With natural gas fetching drastically different prices in the US, Europe and Asia, and with mounting uncertainty around Russian gas exports, the world is rushing to embrace LNG technology. Currently, more than 25 countries are planning to build LNG projects within the next five years. Yet with a plentiful supply of natural gas and capital upstream costs the lowest in the world, Mozambique emerges as an unlikely frontrunner in the LNG game.
“East Africa has emerged as an important hydrocarbon province in the wake of enormous natural gas discoveries made in Mozambique and Tanzania since 2010,” Royal Bank of Canada Capital Markets said in a new report.
“This abundant resource picture has piqued the interest of Asian LNG buyers who are seeking to diversify their portfolios. Tanzania does not envision LNG exports this decade – but Mozambique could be an LNG exporter by late 2018-19,” it added.
Mozambique’s LNG would be an attractive option, given that the country has the lowest capital investment costs in the world. An offshore, greenfield project in Mozambique would cost between USD 1,600 and USD 2,100 per ton per annum, compared to USD 2,100-USD 2,200 on the U.S. Gulf Coast and USD 2,100-USD 2,600 on the Canadian West Coast, according to the report.
On the other hand, as the report points out, “Mozambique’s LNG export thrust will need to contend with its remote location, limited infrastructure, and reliance on imports of equipment and skilled labor.” Mozambique is 7,000 miles away from Japan, the world’s largest LNG importer. In comparison, projects on the Canadian West Coast are 3,930 miles from Japan and Western Australia projects are 3,650 miles away.
As a result, Mozambique’s LNG exports are likely to be cheaper than similar projects in Western Australia, but comparable to those in Western Canada and Eastern Australia.
Mozambique’s gas reserves were described by Sanford Bernstein, a sell-side research house, as “the largest and most regular source of exploration success over the last few years and recoverable resources”.
Offshore Mozambique’s northeastern coast, in the Rovuma Basin, a discovery of around 150-200 trillion cubic feet of recoverable gas reserves have brought major industry players like Italy’s Eni SA and the United States’ Anadarko Petroleum Corporation.
Last year, India’s Oil & Natural Gas Corporation (ONGC) teamed up with Oil India to buy a 10% stake in Anadarko’s Mozambique assets for USD 2.5 billion. ONGC then acquired an additional a 10% stake in the basin for USD 2.6 billion.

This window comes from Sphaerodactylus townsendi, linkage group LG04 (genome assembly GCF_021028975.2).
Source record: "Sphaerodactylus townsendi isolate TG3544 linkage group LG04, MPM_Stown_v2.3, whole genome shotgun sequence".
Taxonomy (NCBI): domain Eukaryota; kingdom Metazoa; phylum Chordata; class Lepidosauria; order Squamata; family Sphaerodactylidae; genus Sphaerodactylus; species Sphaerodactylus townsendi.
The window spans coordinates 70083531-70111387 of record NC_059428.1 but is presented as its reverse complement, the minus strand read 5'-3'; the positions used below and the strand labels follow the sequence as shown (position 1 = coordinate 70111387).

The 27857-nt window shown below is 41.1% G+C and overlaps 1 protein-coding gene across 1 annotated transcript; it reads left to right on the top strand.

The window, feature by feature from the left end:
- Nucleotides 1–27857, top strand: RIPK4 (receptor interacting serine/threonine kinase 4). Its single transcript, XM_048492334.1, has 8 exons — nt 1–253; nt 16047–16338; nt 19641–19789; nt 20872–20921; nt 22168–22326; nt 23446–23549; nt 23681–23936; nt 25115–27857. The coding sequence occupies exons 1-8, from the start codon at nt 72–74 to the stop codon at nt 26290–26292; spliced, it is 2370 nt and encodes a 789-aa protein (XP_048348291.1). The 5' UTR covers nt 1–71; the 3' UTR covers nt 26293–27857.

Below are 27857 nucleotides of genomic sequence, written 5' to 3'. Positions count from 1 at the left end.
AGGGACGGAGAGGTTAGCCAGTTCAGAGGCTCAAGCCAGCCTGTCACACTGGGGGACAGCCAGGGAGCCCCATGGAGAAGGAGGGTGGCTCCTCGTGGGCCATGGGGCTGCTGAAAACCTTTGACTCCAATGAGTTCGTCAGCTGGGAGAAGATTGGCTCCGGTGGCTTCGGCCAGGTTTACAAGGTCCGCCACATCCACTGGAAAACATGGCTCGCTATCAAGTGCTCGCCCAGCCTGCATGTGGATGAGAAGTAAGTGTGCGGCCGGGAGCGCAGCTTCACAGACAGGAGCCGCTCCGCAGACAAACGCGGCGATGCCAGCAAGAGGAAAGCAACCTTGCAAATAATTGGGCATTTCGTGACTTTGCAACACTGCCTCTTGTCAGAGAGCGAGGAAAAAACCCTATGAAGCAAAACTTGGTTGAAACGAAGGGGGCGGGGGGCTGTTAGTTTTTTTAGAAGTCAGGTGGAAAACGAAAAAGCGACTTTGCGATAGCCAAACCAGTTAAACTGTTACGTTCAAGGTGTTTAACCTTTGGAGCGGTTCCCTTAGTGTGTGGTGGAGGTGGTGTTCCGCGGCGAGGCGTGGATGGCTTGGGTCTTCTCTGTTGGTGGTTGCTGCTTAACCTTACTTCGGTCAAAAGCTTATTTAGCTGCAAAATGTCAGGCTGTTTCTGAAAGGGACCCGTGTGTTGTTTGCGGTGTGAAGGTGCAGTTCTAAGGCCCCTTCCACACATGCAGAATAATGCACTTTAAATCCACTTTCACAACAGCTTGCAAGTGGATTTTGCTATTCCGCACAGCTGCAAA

But the biggest deal was by China National Petroleum Corporation, which bought a USD 4.2 billion, 20% stake in Eni’s East African play.
Mozambique is keen to capitalise on this heightened interest. Current legislative changes – still awaiting approval from the parliament – aim to provide an improved legal framework encompassing oil and gas investment, including LNG.
“In cooperation with the Mozambique government, Eni and Anadarko plan to develop the USD 50 billion onshore Mozambique North LNG project,” RBC said.
“The companies are progressing discussions with potential LNG buyers in the Asia‐Pacific region, are coordinating upstream gas development in their respective offshore blocks, and are working with the Mozambique government to accelerate project approvals.”
The first two trains of the project could cost anywhere between USD 8 billion and 10 billion; the companies’ long-term plans include development of 10 trains with total capacity of 50 million tons per annum by 2030, RBC estimates.
Bernstein expects Mozambique to take a little longer to reach that figure.
“Our gas supply model, we assume first LNG from 2020, given the complications inherent in constructing export facilities where there is currently limited gas infrastructure,” said Clint Oswald, analyst with Bernstein.
“Furthermore, it will take time for such a large volume of gas to be fully developed. We anticipate 10x 5MTA trains being constructed in total, but it being 2033 before plateau volumes are reached.”
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